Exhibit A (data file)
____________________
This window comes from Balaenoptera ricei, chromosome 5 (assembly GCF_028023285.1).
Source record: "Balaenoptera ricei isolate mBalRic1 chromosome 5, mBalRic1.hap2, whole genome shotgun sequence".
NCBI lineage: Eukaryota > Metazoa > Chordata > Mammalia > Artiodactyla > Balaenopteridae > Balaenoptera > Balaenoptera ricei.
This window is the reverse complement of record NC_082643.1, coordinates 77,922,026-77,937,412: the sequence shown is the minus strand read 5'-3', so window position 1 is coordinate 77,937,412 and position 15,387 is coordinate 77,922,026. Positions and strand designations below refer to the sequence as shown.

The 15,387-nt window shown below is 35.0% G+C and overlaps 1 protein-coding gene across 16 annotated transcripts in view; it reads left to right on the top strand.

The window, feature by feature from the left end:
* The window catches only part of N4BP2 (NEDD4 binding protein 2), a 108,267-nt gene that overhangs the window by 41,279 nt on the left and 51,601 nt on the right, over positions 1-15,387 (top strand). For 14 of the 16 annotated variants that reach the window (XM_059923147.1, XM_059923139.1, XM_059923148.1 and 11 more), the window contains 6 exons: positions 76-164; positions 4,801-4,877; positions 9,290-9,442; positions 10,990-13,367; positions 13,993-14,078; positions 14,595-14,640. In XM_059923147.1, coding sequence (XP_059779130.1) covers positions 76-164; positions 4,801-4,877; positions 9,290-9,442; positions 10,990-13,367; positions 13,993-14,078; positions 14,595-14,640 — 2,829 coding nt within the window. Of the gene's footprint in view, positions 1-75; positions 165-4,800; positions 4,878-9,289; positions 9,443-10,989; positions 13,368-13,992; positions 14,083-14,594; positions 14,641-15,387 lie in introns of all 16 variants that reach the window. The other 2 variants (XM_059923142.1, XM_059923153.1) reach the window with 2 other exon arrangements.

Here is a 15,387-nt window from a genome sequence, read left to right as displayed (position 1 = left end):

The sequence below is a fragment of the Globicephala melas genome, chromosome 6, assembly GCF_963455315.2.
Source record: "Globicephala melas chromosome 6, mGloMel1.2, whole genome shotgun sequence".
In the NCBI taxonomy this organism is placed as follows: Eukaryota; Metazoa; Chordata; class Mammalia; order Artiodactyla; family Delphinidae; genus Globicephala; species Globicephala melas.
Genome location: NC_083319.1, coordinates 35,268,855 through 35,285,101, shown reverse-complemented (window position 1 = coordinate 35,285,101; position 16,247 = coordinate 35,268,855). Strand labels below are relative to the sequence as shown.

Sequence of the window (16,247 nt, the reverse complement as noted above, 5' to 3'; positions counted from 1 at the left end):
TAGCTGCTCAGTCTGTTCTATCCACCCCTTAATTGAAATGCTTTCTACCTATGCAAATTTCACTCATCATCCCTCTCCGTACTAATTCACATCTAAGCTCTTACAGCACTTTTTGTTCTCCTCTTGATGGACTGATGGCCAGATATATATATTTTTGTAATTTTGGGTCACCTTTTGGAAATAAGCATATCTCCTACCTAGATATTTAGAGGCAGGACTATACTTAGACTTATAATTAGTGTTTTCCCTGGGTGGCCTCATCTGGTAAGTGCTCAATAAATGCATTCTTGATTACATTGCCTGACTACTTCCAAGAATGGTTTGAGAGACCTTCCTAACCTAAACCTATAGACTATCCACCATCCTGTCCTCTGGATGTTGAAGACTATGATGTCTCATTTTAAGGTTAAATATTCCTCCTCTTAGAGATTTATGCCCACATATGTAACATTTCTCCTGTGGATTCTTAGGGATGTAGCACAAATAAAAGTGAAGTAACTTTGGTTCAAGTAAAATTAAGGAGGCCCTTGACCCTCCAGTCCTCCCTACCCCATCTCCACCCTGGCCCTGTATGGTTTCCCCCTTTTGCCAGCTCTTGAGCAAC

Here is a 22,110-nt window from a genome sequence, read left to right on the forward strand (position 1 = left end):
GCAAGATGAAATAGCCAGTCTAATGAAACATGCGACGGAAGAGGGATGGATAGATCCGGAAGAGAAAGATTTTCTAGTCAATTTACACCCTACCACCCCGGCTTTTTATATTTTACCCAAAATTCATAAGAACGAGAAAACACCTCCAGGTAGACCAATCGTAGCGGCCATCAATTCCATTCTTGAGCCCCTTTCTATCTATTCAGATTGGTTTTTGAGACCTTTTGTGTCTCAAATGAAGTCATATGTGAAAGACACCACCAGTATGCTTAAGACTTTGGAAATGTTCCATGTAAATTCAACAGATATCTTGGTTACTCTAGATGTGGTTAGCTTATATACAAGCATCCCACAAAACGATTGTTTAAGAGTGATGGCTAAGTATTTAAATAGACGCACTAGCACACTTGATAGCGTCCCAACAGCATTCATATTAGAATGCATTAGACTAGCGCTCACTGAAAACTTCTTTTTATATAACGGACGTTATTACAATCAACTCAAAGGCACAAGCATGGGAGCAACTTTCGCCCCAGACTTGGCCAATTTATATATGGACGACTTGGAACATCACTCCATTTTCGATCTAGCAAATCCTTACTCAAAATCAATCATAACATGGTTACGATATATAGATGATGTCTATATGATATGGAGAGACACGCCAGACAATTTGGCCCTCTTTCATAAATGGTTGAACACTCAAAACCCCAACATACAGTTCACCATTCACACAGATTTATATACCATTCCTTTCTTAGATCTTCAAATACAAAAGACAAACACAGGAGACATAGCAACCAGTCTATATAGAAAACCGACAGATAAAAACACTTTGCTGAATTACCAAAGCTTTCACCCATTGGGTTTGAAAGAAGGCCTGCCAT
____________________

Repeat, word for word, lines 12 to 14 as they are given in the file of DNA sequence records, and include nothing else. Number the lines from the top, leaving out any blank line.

Genome location: NC_083319.1, coordinates 35,268,855 through 35,285,101, shown reverse-complemented (window position 1 = coordinate 35,285,101; position 16,247 = coordinate 35,268,855). Strand labels below are relative to the sequence as shown.

Sequence of the window (16,247 nt, the reverse complement as noted above, 5' to 3'; positions counted from 1 at the left end):
TAGCTGCTCAGTCTGTTCTATCCACCCCTTAATTGAAATGCTTTCTACCTATGCAAATTTCACTCATCATCCCTCTCCGTACTAATTCACATCTAAGCTCTTACAGCACTTTTTGTTCTCCTCTTGATGGACTGATGGCCAGATATATATATTTTTGTAATTTTGGGTCACCTTTTGGAAATAAGCATATCTCCTACCTAGATATTTAGAGGCAGGACTATACTTAGACTTATAATTAGTGTTTTCCCTGGGTGGCCTCATCTGGTAAGTGCTCAATAAATGCATTCTTGATTACATTGCCTGACTACTTCCAAGAATGGTTTGAGAGACCTTCCTAACCTAAACCTATAGACTATCCACCATCCTGTCCTCTGGATGTTGAAGACTATGATGTCTCATTTTAAGGTTAAATATTCCTCCTCTTAGAGATTTATGCCCACATATGTAACATTTCTCCTGTGGATTCTTAGGGATGTAGCACAAATAAAAGTGAAGTAACTTTGGTTCAAGTAAAATTAAGGAGGCCCTTGACCCTCCAGTCCTCCCTACCCCATCTCCACCCTGGCCCTGTATGGTTTCCCCCTTTTGCCAGCTCTTGAGCAAC